Be Careful In Orlando!!

Topic 6034 | Page 1

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Brian 's Comment
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Florida Beer Thieves Steal 44,000lbs of Miller High Life

Http://news360.com/article/262869012

Appears a gang of thieves were watching the truck stop and took 2 trucks, one full of beer......did get it back a few hours later....was found near Miami

Cleft_Asunder's Comment
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Wow they're like... pirates, and the tractor trailer is the ship.

Rolling Thunder's Comment
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I would look at this as a cautionary tale. Here`s why:

When a driver signs the shippers copy of the bill of lading (BOL), that driver becomes responsible for that load. No matter what is in the trailer, it is on the driver to get it to the consignee on time and in the same shape it was in when it was loaded.

When a driver takes the keys to a tractor, that driver is wholly responsible for the machine until he trades up, or otherwise is separated from it per company policy.

The way I look at it is, this is my truck hauling my load and I will be damned if anything is going to stop me from delivering a full load (per the BOL) on time. This tractor and trailer will not go missing on my watch.

Without going into detail, I would say this guy dropped the ball. Maybe he had too much trust in humanity and left the key in and door unlocked. Maybe he took the key and locked the door without knowing that, within a few years, one key will work on that same model.

What it boils down to is (in my opinion), this driver did not have a good practice of situational awareness. A responsible driver will always know his surroundings and be able to analyze a parking area to determine if he should disconnect the trailer feed line and put on a glad hand lock (which, by the way, we should all have) or run in and run out of the truck stop so as not to give the tractor trailer enough time to disappear.

Consignee:

The customer the freight is being delivered to. Also referred to as "the receiver". The shipper is the customer that is shipping the goods, the consignee is the customer receiving the goods.

Shipper:

The customer who is shipping the freight. This is where the driver will pick up a load and then deliver it to the receiver or consignee.

SAP:

Substance Abuse Professional

The Substance Abuse Professional (SAP) is a person who evaluates employees who have violated a DOT drug and alcohol program regulation and makes recommendations concerning education, treatment, follow-up testing, and aftercare.

OWI:

Operating While Intoxicated

Attila's Comment
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Ignore some of this redneck bs, "my cargo, my responsibility." There is only so much you can do to stop theft. If you left your door unlocked with keys in ignition, then ya bone head mistake. If you are robbed, don't fight it, just walk away.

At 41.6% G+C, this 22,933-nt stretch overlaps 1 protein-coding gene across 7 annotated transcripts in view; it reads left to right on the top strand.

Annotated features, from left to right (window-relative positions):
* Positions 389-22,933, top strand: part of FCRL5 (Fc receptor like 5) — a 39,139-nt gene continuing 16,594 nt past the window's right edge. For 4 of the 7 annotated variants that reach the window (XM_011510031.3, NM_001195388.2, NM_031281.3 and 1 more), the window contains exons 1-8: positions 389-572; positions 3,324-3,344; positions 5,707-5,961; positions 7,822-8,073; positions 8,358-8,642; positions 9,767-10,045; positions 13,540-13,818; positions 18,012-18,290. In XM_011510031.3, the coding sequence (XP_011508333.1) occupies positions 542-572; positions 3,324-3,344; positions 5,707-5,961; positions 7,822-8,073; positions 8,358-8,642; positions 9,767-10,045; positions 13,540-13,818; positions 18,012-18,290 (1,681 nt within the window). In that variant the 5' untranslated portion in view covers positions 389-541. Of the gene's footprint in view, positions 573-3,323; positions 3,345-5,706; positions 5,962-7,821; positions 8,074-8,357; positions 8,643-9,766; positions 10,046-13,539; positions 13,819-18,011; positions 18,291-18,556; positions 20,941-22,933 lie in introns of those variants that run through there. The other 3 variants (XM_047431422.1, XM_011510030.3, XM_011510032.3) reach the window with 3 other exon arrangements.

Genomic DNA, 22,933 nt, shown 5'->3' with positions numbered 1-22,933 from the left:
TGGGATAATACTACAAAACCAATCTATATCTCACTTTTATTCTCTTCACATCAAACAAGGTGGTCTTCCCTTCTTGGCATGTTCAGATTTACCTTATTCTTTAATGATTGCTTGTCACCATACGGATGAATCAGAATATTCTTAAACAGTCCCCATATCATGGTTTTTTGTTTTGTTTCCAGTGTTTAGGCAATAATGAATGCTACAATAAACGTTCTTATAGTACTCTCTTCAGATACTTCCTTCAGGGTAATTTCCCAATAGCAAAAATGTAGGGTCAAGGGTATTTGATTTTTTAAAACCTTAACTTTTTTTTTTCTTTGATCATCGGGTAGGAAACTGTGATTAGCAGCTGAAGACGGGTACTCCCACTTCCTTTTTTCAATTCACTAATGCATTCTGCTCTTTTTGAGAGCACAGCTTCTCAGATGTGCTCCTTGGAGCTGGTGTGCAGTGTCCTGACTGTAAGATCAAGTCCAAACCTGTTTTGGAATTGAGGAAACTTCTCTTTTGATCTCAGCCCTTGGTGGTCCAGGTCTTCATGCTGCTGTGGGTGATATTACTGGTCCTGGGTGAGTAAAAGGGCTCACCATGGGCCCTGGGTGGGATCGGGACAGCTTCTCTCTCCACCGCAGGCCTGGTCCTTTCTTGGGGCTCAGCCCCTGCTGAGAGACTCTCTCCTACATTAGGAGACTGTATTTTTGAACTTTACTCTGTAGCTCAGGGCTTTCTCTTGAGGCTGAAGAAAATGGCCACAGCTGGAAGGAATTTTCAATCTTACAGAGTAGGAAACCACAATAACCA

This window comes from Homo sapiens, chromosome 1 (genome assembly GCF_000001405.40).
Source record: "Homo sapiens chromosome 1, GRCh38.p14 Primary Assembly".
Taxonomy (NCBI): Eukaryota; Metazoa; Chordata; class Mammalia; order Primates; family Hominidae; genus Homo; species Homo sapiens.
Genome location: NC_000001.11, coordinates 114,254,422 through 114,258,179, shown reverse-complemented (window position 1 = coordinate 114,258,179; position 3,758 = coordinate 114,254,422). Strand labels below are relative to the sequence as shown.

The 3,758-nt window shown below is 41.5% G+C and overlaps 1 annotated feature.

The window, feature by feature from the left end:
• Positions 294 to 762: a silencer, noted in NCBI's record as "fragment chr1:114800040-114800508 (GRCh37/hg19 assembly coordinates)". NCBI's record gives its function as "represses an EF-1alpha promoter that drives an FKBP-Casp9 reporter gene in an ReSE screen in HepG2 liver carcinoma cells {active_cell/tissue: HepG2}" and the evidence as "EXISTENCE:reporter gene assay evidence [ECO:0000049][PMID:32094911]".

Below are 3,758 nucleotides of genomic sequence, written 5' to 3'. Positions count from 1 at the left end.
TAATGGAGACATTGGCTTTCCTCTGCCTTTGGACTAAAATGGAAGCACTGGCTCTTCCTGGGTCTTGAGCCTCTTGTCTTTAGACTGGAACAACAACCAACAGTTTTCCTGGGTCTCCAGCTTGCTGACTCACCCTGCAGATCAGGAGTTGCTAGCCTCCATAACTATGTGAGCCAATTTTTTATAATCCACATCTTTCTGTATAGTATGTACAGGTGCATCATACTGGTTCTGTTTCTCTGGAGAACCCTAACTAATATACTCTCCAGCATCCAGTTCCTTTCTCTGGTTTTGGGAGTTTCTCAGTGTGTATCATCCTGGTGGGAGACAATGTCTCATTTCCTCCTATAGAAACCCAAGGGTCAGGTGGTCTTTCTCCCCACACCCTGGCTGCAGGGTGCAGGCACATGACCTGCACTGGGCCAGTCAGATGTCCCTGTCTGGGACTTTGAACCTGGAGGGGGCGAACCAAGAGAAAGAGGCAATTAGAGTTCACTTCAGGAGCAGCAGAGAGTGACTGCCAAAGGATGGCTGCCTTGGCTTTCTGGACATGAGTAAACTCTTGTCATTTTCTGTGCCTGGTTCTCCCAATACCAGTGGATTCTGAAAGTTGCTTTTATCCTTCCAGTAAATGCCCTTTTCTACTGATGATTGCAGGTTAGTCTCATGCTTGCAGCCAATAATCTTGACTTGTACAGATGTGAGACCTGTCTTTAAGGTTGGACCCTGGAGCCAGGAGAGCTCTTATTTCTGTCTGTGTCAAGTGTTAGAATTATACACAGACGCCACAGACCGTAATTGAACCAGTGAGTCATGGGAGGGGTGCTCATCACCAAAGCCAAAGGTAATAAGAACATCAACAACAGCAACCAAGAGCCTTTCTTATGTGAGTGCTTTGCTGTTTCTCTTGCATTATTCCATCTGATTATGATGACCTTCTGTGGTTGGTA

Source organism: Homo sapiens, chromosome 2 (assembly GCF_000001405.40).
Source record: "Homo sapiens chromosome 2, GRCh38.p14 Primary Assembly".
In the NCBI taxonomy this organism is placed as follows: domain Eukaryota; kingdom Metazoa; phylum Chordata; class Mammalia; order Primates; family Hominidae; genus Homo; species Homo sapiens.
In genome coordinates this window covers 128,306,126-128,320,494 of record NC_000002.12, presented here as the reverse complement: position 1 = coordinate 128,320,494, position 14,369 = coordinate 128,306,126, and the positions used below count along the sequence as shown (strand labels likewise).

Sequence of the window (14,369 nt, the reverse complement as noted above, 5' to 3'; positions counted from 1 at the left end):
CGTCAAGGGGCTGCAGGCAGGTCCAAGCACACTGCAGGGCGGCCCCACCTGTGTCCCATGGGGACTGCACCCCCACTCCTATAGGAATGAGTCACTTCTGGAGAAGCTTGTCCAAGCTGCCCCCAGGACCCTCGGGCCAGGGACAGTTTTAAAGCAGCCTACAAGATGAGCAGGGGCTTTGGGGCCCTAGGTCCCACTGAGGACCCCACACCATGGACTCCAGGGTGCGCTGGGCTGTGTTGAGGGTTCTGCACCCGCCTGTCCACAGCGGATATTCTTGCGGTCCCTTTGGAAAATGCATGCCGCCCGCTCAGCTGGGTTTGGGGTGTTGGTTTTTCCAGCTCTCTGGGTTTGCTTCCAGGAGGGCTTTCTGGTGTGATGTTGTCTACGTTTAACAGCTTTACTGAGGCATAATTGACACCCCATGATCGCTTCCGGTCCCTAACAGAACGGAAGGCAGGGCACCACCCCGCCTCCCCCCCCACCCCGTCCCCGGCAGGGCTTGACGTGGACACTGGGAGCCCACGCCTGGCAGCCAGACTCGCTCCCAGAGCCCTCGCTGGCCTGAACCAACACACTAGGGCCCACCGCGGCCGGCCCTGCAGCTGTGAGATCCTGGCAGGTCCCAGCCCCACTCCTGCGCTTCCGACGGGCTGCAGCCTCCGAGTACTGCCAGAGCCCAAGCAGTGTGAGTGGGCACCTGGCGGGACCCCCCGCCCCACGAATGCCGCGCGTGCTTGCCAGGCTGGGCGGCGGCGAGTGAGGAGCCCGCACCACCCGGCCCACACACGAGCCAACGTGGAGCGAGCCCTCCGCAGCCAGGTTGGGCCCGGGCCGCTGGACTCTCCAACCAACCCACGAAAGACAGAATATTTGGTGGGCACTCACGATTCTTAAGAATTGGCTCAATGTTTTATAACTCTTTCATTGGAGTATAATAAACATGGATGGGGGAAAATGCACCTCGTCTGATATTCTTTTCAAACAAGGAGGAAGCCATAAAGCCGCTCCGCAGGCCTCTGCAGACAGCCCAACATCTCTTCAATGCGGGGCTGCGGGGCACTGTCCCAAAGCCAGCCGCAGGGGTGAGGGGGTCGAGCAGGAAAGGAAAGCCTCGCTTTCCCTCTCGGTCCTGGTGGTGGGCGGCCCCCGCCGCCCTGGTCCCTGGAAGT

Brett Aquila's Comment
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Ignore some of this redneck bs, "my cargo, my responsibility." There is only so much you can do to stop theft. If you left your door unlocked with keys in ignition, then ya bone head mistake. If you are robbed, don't fight it, just walk away.

I see what you're trying to say and I agree with your premise, but you get an "F" for the way you phrased it. Obviously "my cargo, my responsibility" is the attitude everyone should have. It's not redneck BS. But at the same time you're not going to defend your truck or your cargo against a robbery even if you have the opportunity. You're going to walk away safely with your life and let insurance cover the losses.

Attila's Comment
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Look, I had this discussion a few weeks ago at a yard. The two "older" drivers were boasting about how they would fight off robbery. I know its nothing but bull**** bravado, the problem is these very young 20 somethings have not figured that out yet. Yes I should have left the word "redneck" out.

Stevo Reno's Comment
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Yuck! and they took "rot gut beer" too lol

Brett Aquila's Comment
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Yes I should have left the word "redneck" out

No, it was actually the "BS" part. I mean, you are responsible for the freight. Naturally things can happen that are out of your control and you certainly don't risk your life to protect it from robbery. But you are expected to follow certain protocol for hazardous or valuable cargo to help prevent an easy theft. That's clearly part of the drivers responsibility.

So I wouldn't say that saying you're going to take responsibility for your freight is "BS". But risking your life to protect it from a robbery would be a foolish idea.

Rolling Thunder's Comment
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How did what I said get intrerpreted as I would fight them off? Hell no. My life is definitely more important than a truck and load. I guess it was missed that I gave a securement example. That is all I was saying. Be aware of your surroundings and secure the truck/trailer to prevent theft. Dang. Oh, and I am a redneck and not the least bit offended.

Richard D.'s Comment
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Roll up the windows, shut the vents and lock all the doors! All I do to protect my precious milk and amazing air seat. :)

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